Wichita Railway History

Brief Historical notes on Wichita's Railways

On May 16, 1872, the first train arrived in Wichita on a dark and stormy night. No photographer was on hand to record the historic event. However, weeks later, a photo was taken where a stockyard facility was located near Kellogg street. The photo showed a diamond-stacked wood-burning locomotive. Wichita may almost have been left out of the development of railways in the state, but, J. R. Mead, a Wichita founder, wrote to Mr. T. J. Peters of the Santa Fe and learned the terms of getting a railway into Wichita. He helped organize a bond issue election. On June 22, 1871, the Wichita and Southwestern Railroad Company was incorporated. The citizens of Sedgwick County voted to accept the bond issue on August 11, 1871, and a few short months later, Wichita had its line from Newton at a cost of $200,000 in bonds. Herds of cattle used to be driven right down Douglas avenue to the stockyards which, at that time, were located around Kellogg avenue.

After the arrival of the Santa Fe in 1872, business was stimulated to ask for more railway service. The Frisco arrived in 1880 as the St. Louis, Kansas and Wichita. The first Missouri Pacific train arrived on July 4, 1883, on the subsidiary line, St. Louis, Fort Scott & Wichita. The City gave them the right of way for 12 blocks on Wichita street.

The people of Wichita campaigned to have the railway companies build an elevated overpass on East Douglas. Meanwhile, the city celebrated the new Union Station on East Douglas, built at a cost of $2,500,000, with a torch light parade on March 7, 1913. The Kansas City, Mexico and Orient railway was sold for a little over $6 Million. The KCM&O built railway shops in west Wichita (along Orient boulevard) in 1925. Later, the Santa Fe purchased the line southwestward from Wichita. The shops were always called the "Orient" shops until their dismantling.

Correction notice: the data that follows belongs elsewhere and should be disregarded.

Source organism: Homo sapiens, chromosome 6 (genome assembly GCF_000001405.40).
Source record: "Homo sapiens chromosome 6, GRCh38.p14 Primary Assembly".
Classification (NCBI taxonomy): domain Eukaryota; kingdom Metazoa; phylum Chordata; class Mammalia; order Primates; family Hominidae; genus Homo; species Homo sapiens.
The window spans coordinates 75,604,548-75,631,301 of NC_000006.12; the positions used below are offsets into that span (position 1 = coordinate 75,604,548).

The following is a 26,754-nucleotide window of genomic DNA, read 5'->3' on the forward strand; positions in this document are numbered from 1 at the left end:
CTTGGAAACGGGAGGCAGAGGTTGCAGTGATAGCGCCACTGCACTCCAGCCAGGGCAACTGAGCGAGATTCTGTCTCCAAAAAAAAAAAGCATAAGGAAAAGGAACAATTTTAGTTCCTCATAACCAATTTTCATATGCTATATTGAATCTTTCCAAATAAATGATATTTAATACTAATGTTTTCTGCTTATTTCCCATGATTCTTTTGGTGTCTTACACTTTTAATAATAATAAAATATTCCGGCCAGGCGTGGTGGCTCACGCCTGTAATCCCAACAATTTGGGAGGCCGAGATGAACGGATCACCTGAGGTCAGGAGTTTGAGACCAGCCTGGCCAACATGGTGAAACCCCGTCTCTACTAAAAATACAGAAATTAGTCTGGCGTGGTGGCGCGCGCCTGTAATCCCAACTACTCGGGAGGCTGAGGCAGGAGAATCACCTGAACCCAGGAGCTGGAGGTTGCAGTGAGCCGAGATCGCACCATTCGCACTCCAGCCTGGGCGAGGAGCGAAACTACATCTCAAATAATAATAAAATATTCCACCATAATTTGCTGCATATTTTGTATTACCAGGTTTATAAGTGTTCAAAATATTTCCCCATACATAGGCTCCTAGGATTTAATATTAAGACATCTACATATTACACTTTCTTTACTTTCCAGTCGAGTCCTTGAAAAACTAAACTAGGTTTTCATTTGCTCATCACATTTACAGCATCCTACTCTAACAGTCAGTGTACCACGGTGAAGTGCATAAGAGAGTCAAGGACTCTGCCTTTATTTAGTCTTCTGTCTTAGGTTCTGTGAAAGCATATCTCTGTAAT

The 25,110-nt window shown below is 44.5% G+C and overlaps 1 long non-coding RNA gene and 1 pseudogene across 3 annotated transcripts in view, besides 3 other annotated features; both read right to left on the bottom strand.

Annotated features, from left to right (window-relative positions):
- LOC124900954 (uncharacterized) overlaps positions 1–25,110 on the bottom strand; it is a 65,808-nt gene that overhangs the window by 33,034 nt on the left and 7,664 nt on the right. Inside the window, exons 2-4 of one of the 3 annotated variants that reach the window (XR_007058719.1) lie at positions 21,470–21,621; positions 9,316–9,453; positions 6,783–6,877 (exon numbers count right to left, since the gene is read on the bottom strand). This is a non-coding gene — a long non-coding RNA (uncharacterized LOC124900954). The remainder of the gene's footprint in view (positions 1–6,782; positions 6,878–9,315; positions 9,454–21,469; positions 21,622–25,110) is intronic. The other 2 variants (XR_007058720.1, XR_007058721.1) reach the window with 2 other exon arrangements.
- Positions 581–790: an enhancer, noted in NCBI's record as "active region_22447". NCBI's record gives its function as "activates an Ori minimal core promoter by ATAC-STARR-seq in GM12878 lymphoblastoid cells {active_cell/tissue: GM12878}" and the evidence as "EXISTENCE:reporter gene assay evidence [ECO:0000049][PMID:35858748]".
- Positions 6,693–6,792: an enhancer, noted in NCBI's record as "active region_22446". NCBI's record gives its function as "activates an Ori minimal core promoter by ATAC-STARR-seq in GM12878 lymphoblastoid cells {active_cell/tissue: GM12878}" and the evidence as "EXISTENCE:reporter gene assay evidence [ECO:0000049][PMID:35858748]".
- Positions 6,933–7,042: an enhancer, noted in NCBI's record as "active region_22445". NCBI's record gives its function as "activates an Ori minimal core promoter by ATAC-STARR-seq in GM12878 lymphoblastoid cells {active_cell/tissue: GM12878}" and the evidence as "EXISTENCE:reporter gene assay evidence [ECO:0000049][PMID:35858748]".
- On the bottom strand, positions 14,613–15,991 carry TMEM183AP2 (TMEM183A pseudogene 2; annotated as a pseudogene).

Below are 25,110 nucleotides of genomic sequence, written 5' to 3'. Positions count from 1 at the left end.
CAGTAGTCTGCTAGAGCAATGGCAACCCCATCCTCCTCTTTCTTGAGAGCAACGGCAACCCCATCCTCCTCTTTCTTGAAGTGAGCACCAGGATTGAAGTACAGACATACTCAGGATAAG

Prior to the construction of the Douglas street overpass, a tower man was on duty 24 hours a day to guard the crossing at street level. President Woodrow Wilson was scheduled to make a speech in Wichita on September 26, 1919, but was too ill to leave the train when it arrived. The Wichita Union Station would have been the site of the speaking engagement.

Only within recent years has the Missouri Pacific line finally been abandoned. We were on the last train to travel there, from Wichita to Durand, Ks and return when a Union Pacific passenger train was chartered to run an excursion in October, 1994. A group of four Wichita Business men organized a separate independent company to build a railway line in the 1880's. It was taken into the Missouri Pacific soon. The original Mopac depot was located north of Douglas between Wichita street and Waco street. The Missouri Pacific built a new depot which was opened in 1901. It stood for years until torn down for construction of the Garvey Center, a business and hotel complex, in the 1960's.

The Chicago, Rock Island and Pacific became Wichita's 4th railroad when it reached Wichita on July 12, 1887 and continued on to Pond Creek, Oklahoma, which it reached the following year.

The Arkansas Valley Interurban operated out of Wichita to Newton and Hutchinson beginning some time after 1910, with the Hutchinson line opening in 1915.